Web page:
The Journal of Arthroplasty, Volume 36, Issue 2, 488 - 494
Increased Operative Time Impacts Rates of Short-Term Complications After Unicompartmental Knee ArthroplastyCregar, William M. et al.
Previous evidence has demonstrated an exacerbating effect of increased operative time on short-term complications in total joint arthroplasty. While the same relationship may be expected for unicompartmental knee arthroplasty (UKA), supporting evidence remains sparse. The purpose of this study is to determine the impact of operative time on short-term complication rates after UKA and determine a critical threshold in operative times after which complications may increase.
The American College of Surgeons National Surgical Quality Improvement Project was queried from 2007 to 2018 to identify 11,633 UKA procedures that were included in the final analysis. The effect of operative time on complications within 30 days was evaluated using multivariate logistic regression models. Receiver operating characteristics curves and spline regression models were used to identify critical thresholds in operative time that increase the likelihood of short-term complications.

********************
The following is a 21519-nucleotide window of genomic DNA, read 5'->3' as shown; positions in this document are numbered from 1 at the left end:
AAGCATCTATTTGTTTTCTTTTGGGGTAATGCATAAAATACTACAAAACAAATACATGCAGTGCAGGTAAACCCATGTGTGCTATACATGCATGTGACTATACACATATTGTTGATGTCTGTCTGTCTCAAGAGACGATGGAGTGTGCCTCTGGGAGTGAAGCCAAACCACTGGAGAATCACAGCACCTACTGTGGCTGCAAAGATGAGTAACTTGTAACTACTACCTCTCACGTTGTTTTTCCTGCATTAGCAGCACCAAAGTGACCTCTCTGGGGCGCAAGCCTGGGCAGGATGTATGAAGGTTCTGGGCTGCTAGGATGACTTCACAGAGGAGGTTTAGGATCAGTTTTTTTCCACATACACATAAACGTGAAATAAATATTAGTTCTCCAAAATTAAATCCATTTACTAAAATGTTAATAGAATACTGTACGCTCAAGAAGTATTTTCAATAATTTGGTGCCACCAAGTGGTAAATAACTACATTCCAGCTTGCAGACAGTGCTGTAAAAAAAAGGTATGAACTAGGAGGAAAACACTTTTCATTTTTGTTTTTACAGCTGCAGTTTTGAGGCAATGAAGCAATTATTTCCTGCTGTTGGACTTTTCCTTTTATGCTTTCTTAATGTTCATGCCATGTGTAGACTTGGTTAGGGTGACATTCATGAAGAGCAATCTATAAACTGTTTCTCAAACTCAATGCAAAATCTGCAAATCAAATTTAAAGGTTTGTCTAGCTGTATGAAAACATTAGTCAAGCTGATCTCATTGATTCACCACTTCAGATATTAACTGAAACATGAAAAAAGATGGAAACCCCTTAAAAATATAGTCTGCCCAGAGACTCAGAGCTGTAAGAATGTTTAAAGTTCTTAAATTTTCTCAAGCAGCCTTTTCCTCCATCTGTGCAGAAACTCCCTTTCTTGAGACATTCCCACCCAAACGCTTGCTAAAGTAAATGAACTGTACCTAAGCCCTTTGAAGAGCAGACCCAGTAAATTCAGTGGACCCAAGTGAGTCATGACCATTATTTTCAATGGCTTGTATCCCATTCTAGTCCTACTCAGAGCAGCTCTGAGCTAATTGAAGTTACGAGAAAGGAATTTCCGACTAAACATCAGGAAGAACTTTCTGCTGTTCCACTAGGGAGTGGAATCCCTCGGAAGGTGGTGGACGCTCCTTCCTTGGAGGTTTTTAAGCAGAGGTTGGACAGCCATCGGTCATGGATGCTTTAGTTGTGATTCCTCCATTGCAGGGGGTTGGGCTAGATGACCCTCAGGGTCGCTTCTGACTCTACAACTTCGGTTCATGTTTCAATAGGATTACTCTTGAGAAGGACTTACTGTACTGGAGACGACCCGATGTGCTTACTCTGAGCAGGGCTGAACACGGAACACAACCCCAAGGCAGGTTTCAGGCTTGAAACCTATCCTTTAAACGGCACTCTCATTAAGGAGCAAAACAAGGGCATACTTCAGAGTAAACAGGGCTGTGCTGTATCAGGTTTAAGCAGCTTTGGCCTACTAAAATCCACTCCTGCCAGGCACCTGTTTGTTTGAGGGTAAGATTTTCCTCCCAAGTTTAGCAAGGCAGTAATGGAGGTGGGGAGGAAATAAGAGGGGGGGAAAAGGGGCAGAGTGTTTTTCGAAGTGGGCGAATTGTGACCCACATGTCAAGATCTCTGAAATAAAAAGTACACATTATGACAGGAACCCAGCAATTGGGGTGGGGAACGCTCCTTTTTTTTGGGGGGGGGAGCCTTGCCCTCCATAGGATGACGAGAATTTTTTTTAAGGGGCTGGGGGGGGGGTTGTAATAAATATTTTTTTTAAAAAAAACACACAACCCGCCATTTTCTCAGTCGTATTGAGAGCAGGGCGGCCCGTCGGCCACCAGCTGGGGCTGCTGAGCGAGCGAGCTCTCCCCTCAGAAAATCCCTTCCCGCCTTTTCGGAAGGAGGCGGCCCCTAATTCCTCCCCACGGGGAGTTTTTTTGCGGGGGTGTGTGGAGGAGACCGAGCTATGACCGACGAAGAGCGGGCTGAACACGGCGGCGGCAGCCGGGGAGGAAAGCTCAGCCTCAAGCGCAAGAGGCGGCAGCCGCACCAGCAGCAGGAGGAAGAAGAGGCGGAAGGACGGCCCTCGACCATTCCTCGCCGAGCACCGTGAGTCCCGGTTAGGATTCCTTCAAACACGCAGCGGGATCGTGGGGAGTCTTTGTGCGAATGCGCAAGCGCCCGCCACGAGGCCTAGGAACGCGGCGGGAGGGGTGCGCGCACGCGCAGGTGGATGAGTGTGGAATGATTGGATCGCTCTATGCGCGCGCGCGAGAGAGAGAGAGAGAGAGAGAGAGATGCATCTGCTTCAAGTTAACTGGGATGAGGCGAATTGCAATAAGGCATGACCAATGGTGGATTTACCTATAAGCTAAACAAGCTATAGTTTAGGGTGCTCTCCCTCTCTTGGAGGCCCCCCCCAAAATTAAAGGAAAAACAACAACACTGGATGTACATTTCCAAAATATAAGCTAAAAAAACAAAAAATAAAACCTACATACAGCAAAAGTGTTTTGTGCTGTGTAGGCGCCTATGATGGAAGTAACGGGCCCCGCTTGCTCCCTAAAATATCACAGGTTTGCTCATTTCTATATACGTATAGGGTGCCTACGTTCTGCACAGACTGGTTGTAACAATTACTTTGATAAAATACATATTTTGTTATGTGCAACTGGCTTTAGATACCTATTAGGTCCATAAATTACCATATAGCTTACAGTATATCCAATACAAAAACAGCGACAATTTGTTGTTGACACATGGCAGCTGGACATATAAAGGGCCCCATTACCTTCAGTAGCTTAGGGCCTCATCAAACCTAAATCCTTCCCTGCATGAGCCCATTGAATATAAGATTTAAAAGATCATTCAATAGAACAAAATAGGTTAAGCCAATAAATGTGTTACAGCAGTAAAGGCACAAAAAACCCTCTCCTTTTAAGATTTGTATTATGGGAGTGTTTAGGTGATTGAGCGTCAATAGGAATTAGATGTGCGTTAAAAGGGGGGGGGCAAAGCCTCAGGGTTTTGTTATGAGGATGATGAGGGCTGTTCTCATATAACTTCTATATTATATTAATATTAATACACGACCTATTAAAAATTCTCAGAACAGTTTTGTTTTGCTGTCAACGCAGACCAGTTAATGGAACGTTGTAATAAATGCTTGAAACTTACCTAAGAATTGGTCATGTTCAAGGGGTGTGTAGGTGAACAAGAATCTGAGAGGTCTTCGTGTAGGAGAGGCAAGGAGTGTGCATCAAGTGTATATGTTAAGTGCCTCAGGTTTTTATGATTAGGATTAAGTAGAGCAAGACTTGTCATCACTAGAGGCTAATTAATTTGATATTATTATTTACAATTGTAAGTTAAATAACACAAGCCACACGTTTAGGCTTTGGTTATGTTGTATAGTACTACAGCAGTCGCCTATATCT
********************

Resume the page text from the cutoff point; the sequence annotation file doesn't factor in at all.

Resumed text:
Longer operative times (in minutes) were associated with higher rates of surgical site infection (90.4 ± 26.7 vs 84.8 ± 25.5, P = .003), blood transfusions (94.9 ± 28.6 vs 84.9 ± 25.5, P = .007), as well as reoperation rates (90.8 ± 27.9 vs 84.9 ± 25.5, P = .01), extended hospital length of stay (93.4 ± 29.8 vs 84.5 ± 25.2, P < .001), and mortality (110.4 ± 35.5 vs 84.9 ± 25.5, P = .008). Following multivariate logistic regression, operative time was found to independently predict increased surgical site infection, blood transfusion, myocardial infarction, extended length of stay, and mortality (odds ratio: 1.09 – 1.45, CI: 1.01 – 1.91, all P values <0.02). Receiver operating characteristics curves found an increase in mortality risk during the 30-day postoperative period after 88.5 minutes of operative time, a finding supported by spline regression plots.
The present study found a positive correlation between increased operative times and short-term postoperative complication rates after UKA. Despite a statistically significant association with increasing operative time, odds ratios of reported complications are relatively low.